Ella Fitzgerald & Louis Armstrong - “They Can’t Take That Away From Me”
Happy Tax Day in the USA ;)
Nas - “It Ain’t Hard To Tell”
"Cause in my physical I can’t express through song, delete stress like Motrin and extend STRONG"
Uwue - “Silent Wave”
The earnest and well-to-do Tree Cover crew in Harrisburg, PA sent through this gorgeous 7” from Caleb Cossick, aka Uwue, and it’s just ideal for springtime in the sunshine. His vocals are striking in their upfront, dry treatment…Mr. Cossick isn’t afraid to show off that falsetto with a lot of emotion, and “Silent Wave” is all the better for it. Relaxing, contemplative, and soothingly optimistic: Uwue knows how to write a great pop song.
Scoop the “It’s All Lore/Silent Wave” 7” (or if you prefer, cassette!) here, and support passionate musicians who live and breathe good tunes.
Kroba - “Treat Yo Self”
Alphabets Heaven - “Birthday”
Damn, those crazy Canadian cats up at King Deluxe keep elevating their game. This new video by Renata Gąsiorowska for Alphabets Heaven's plaintive and eerily funky “Birthday” is a masterpiece of hand-drawn animated weirdness…it would be right at home on Adult Swim.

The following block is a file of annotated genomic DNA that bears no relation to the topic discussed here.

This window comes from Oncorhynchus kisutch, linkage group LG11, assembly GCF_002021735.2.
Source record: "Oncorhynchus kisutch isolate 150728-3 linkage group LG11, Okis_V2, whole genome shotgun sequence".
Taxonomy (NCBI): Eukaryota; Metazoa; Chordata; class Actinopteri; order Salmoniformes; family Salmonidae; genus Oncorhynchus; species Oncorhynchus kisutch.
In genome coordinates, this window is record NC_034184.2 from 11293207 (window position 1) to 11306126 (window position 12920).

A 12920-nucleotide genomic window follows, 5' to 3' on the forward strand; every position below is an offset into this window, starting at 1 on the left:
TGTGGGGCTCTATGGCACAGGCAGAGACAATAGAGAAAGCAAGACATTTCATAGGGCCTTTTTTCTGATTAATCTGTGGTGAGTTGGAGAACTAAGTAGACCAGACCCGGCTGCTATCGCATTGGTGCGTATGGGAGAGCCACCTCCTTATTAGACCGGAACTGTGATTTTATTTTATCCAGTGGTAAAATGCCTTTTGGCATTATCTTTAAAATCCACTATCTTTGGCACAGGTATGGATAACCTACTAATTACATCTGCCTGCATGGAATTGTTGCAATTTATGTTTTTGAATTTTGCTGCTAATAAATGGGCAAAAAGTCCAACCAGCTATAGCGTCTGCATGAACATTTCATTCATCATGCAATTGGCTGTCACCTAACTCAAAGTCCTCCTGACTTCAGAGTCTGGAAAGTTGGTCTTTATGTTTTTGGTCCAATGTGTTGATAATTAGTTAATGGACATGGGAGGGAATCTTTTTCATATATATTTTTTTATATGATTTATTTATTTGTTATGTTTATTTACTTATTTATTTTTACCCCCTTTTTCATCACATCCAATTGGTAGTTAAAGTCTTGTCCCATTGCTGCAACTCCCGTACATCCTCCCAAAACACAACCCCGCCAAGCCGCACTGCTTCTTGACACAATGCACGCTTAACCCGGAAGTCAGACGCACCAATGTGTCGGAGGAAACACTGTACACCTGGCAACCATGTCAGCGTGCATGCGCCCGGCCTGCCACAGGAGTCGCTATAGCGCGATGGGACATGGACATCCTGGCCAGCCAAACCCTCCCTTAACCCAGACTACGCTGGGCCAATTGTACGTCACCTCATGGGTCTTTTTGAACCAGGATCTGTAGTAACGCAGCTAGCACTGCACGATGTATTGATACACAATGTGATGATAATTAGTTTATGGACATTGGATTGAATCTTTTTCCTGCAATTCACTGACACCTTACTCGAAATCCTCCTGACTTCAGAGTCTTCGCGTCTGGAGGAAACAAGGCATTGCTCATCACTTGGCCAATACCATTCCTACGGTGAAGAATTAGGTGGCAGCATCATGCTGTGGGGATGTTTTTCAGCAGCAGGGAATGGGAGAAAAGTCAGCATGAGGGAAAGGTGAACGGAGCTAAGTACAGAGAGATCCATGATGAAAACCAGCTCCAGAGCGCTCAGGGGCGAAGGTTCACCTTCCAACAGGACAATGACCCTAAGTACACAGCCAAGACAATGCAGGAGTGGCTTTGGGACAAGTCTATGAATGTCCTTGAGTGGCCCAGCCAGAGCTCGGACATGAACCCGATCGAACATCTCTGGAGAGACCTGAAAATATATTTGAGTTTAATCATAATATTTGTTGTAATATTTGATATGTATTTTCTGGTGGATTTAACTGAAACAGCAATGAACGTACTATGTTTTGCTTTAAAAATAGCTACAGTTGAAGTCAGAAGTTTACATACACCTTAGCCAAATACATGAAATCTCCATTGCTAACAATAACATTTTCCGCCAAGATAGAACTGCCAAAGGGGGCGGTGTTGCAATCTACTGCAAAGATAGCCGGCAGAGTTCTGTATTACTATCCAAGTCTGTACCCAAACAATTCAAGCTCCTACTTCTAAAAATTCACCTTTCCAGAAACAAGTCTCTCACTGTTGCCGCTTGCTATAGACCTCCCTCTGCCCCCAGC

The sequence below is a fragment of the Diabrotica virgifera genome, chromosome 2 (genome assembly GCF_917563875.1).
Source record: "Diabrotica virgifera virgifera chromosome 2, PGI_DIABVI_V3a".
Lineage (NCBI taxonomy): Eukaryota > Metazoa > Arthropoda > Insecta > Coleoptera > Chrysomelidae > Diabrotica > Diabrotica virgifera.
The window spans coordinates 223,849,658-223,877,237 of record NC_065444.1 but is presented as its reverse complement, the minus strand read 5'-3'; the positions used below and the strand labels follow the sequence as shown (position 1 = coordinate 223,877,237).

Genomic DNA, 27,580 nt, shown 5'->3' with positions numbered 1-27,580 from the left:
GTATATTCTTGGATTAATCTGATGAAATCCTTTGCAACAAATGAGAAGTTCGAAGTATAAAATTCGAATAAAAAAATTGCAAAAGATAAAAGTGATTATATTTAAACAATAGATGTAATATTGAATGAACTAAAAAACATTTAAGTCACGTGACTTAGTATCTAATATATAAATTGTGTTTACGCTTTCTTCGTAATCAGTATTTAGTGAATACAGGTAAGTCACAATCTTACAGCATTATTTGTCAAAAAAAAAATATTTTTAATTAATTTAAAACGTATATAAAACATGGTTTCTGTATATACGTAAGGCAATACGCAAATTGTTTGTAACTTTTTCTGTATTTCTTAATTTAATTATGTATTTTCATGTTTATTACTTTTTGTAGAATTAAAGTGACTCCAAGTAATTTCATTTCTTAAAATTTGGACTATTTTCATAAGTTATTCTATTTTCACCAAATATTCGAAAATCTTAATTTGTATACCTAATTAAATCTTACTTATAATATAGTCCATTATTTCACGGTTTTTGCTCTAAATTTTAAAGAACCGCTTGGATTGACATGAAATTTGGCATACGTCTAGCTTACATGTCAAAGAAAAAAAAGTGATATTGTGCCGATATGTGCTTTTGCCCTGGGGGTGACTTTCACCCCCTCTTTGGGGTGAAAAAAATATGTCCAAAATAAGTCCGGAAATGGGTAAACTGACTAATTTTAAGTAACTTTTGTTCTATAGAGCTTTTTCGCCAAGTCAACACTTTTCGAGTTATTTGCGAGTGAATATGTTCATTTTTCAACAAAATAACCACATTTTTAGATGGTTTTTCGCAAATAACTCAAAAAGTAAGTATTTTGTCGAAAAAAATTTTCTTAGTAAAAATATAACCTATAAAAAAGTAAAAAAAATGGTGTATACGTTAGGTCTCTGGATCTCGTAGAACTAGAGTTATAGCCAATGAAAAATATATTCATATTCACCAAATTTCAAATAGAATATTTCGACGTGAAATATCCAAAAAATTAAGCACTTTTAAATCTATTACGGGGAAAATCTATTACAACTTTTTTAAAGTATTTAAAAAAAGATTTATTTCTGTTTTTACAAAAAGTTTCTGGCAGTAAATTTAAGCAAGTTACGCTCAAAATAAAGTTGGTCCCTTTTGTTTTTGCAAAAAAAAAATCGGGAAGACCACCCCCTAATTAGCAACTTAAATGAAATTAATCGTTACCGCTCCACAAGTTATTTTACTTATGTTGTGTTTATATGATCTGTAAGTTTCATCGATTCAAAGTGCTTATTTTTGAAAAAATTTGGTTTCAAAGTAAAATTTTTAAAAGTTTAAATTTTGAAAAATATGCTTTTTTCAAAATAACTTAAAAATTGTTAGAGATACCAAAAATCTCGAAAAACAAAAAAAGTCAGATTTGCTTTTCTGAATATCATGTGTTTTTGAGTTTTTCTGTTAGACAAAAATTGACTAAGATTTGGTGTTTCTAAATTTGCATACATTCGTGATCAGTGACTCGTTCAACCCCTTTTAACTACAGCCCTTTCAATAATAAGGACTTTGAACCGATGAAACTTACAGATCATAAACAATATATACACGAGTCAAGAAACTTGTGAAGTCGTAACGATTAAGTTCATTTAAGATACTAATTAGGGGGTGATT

The circadian percussion and hazily-hewn synths are straight out of a uneasy, but memorable dream, while the video expertly captures the creeping but never quite threatening vibe of the beat with aplomb. Too good.
Prostitutes - Crushed Interior
This new album from Cleveland’s James Donadio, aka Prostitutes, burrows deep under the soil and away from the hype of all these purveyors of brash, noise-laden techno with a new LP for Digitalis, Crushed Interior.
Haunting and very affecting for such a quiet, contemplative album, you can almost hear the music scurrying away when you turn on the lights. The sonic arms race to louder and “heavier” levels has created a pissing match in this strange corner of electronic music, and it’s extremely refreshing and enticing to listen to a record produced by someone with their hearing still intact. The subtlety and nuance to each track’s arrangement, with slowly evolving counter-rhythms and stark, meditative melodies creeping out of the gloom, makes for an insular experience that rewards repeated listening sessions.
One of my favorite LPs of the year so far.
Beatwife - “Dwistco”
Whenever anyone talks about acid when describing dance music these days, it tends to revolve around house music and a billionth revival of the “acid house” scene. Which I really don’t know very much about, except that Lory D is a don.
For me, the acid sound and all those little Roland TR-303 burbles makes me think of IDM and Aphexian madness, with skittering drums and sharp left turns littered throughout the jam. DC-by-way-of-bonnie-Scotland madman Beatwife, also known briefly on Planet Mu as Burnkane, has been churning on some real speed demons in this acidic arena lately, but slows it down on “Dwistco” for some really gorgeous synth work and mind-f*cking dance structures.
By golly, there’s also a 4x4 beat in there too…maybe I know mroe than I think I do.
Rustie - “Triadzz”